Twitter Fiction January 2021

Here’s my monthly installment of the “best of” Twitter fiction from my account @flashfictionist.


“What are those dots and dashes?”

“It’s a special code the humans invented. I thought I’d announce our arrival.”

“When will they get the message?”

“In about 400 years.”


Unfortunately, by the time they discovered the strange code, no human alive knew how to decipher it.


She was proud of her skill. After 17 years in clothing retail, she could fold any shirt perfectly in a few seconds, while blindfolded.

After the layoff she took a job at a Mexican restaurant. Her burritos didn’t hold as much, but they looked so pretty nobody ever complained.

(Note: I just loved the idea of someone folding a burrito like it was a shirt…maybe I’m weird.)


She showed up on our patio with matted fur, goopy eyes, and pitiful mew; we never discovered her previous owners. It was my brother’s idea to adopt her and care for her. She died of a stomach tumor. Our patio was her hospice– our backyard her final resting place. RIP Winky…

(Note: Family members will remember this. It is not fiction.)


He’d had some special birthdays: 19 slices of pizza on his 19th. Run 26 miles on his 26th. Walked a 40-foot-high plank on his 40th. His 90th year, he made a list of 90 people and “willed” them these words: Live life today- don’t wait for a day that’s “special.”


I noticed her eyes- two colors, like my sister who had died 9 years ago. I wanted to ask about them, but shied away. She read my sister’s favorite book, and laughed- a familiar sound. She ordered a coke. 

My sister hated coke.

I caught her eyes again as we landed. 

Both brown.


“What if you had to live the same day over and over? Like in Groundhog Day.”

“I’d learn to speak twenty languages.”

“Eat all the pizza.”

“Date a different girl every day.”

“Learn to dance.”

“Read everything.”

“I’d get the best, longest sleep of my life.”

“…Okay, you win.”


He awoke in a white space. Strange. He looked down, relieved to see his body as he remembered it. He scratched his head, his mind a void as vast as the space he occupied. Bravely, he took a step into the unknown, creating his world as he went, filling the canvas as he saw fit.


“What’s that buzzing?”

“Breeze warning.”

“Breeze? Hey, slow down.”

“Now it’s a whistle; that’s the wind alert.”

“It’s just a little wind.”

“Sure, but now it’s chirping- that’s the gust advisory.”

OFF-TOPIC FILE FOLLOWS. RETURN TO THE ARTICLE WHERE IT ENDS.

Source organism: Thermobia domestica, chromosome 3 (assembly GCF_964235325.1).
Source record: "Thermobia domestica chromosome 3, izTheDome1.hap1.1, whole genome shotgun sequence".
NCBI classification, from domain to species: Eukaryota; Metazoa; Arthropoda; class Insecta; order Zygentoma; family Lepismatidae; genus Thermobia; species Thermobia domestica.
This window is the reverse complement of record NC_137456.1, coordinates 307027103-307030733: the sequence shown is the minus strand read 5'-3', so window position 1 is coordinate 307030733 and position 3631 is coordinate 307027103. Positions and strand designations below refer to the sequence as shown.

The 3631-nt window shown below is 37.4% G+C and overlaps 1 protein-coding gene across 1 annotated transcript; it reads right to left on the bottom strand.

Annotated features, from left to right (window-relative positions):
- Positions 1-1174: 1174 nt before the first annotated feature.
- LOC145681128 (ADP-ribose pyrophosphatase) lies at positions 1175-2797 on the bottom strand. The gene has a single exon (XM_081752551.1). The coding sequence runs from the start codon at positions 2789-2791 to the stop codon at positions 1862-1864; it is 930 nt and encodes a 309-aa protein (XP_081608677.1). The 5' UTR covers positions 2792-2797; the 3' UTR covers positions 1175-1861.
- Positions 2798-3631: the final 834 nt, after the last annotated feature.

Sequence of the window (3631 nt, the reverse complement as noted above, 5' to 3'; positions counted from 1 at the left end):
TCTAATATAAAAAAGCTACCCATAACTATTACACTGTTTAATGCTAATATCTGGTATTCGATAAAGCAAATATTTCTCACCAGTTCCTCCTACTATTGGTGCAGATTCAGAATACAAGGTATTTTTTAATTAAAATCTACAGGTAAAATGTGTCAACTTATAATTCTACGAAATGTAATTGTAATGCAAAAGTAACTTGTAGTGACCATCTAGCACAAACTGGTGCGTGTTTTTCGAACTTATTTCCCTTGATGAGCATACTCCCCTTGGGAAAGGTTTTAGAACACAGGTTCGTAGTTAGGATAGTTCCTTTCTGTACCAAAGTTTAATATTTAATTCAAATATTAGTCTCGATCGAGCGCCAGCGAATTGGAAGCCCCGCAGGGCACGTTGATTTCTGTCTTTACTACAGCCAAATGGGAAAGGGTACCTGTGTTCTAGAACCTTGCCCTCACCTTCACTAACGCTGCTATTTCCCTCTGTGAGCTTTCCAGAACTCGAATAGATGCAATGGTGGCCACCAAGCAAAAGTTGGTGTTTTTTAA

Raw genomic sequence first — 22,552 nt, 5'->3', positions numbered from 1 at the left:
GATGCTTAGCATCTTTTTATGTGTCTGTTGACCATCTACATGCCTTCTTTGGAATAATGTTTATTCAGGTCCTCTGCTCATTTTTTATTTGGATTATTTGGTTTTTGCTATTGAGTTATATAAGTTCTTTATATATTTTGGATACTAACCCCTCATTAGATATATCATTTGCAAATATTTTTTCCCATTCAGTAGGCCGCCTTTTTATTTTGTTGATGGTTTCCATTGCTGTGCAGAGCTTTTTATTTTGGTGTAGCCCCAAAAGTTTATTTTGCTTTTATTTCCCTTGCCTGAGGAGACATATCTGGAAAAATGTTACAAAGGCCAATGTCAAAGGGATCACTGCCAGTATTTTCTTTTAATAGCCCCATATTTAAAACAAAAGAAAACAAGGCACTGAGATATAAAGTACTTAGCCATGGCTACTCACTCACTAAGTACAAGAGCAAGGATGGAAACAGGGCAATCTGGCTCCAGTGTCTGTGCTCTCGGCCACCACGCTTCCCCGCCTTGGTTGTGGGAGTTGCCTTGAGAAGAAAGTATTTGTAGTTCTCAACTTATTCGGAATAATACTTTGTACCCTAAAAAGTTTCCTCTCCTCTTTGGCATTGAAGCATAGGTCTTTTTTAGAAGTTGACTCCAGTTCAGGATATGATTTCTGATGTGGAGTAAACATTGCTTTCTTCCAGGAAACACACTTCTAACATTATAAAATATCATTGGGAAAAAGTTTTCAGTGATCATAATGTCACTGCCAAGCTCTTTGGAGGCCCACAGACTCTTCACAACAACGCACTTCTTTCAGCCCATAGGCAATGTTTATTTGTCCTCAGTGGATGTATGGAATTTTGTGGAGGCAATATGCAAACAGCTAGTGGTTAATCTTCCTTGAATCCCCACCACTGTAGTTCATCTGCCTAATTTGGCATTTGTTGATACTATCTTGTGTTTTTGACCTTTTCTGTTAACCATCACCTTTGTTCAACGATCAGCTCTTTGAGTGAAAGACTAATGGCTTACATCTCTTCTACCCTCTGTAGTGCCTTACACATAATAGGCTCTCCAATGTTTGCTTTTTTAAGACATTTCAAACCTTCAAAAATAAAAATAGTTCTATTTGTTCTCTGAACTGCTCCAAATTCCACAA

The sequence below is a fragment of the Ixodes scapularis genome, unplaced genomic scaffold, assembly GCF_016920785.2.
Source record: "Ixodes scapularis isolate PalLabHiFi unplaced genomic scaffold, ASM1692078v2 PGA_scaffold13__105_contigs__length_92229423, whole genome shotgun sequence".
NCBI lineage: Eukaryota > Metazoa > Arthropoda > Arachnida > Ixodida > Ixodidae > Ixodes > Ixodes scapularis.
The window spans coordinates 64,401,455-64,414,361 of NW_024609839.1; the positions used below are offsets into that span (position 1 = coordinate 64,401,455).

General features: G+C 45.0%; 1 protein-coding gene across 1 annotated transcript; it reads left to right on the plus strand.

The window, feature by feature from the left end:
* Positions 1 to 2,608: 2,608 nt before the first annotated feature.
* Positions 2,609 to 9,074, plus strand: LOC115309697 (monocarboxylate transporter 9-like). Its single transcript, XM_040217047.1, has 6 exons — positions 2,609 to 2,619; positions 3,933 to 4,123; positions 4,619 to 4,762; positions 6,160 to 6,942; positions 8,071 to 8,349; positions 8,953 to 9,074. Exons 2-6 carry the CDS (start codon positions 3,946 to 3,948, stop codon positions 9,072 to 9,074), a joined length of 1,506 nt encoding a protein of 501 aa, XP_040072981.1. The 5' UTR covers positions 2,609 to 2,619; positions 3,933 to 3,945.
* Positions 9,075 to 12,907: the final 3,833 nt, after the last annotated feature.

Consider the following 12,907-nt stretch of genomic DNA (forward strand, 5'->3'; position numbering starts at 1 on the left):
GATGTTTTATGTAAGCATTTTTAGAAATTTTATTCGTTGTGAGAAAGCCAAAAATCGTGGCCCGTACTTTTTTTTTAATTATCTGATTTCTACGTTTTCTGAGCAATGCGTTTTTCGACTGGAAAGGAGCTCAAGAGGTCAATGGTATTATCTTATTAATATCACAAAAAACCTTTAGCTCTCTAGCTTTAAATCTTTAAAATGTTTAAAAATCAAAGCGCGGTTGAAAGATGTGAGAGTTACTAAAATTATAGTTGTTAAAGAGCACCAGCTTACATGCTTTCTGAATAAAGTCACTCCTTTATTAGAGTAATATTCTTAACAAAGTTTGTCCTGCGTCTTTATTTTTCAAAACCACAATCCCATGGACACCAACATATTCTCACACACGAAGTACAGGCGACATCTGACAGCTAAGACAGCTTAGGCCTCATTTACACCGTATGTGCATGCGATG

“What’s the wailing for?”

“Take cover!”



The gods gave him the ability to bring to life anything he imagined. His creations wouldn’t be entirely real, but real enough to fool the senses. Word spread through his community. Many came to his door, begging him to use his gift. But he could not. He had no imagination.


His best-known work was a poem about Armageddon. It had come to him one night; he wrote it all without thinking. But as strange things began to happen, the parallels were undeniable. Poem or Prophesy? the headlines asked. Angry people held up signs saying, “Death to the Poet!”


The thing had been a part of her so long, she’d forgotten the time before. Its weight at her hip was barely noticeable. Its presence gave her comfort, and a sense of being part of something greater than herself.

She pushed down a niggling fear as it vibrated in her pocket.


I stand tall and proud. My face glows hot with pleasure as the family admires my beauty. They read and sing songs together, until the little ones begin to nod their heads. As they sleep, I stand watch- their silent guardian against the darkness- until I grow too short, and die.


He awoke feeling today would be special. He smiled through breakfast- greeted strangers on his way to work. No bad mood could ruin his day. At his kids’ soccer game, he cheered louder than anyone else. His wife looked stunning. His kids were happy. 

Life couldn’t get any better.


Dressed in the ritual boots and spurs (why?), Dan walked ten paces down the ship’s corridor. 

Chad would pay for his insult. 

They turned, drew, and shot their tasers; then got up moments later. 

Dan wondered how their ancestors had gotten any satisfaction from such dueling.


“Dad, where are black holes from? Why does wind blow? Are ghosts real?”

“I don’t know. Make a list of questions and ask God when you get to heaven.”

So Johnny did. When he grew up he wasn’t so sure about God; but he had so many unanswered questions, he didn’t dare stop believing.


“Welcome. Which ice cream flavor will you have?”

“What’s that glittery-swirly one?”

“Galaxy Dust.”

“What’s in it?”

“Not sure. Some rando dropped it off- said it would ‘open people’s eyes.'”

“Great; I’ll have it.”

“You’d be the first.”

“I don’t see why.”

“Maybe you will…”


He knew he had died, but he went back home anyway. There was unfinished business he couldn’t stand to leave undone. With a ghostly sigh, he sat at the kitchen table and stared at the chess game he and his son had started that morning. “Checkmate,” something whispered in his ear.


Over the centuries as food was scarce, many delicacies became so diluted they hardly resembled the originals. Humans evolved accordingly, until many once widely-consumed foods were rendered toxic to man. A time traveler brought back chocolate and nearly wiped out a whole village.


Whoever invented the triple-scoop ice cream cone had surely never tried to eat one. This was my final thought as I walked, before tripping over a bike and landing on my head. A man in pinstripes met me at the end of the tunnel, leaned in, and murmured “So sorry about that…”


The book of hidden pictures was magical; each time he opened it, things moved to new hiding places. Adults never believed him, and marveled that one book could hold his attention for so long. They asked if he was “daft,” but if so- he decided- then daft was the best way to be.

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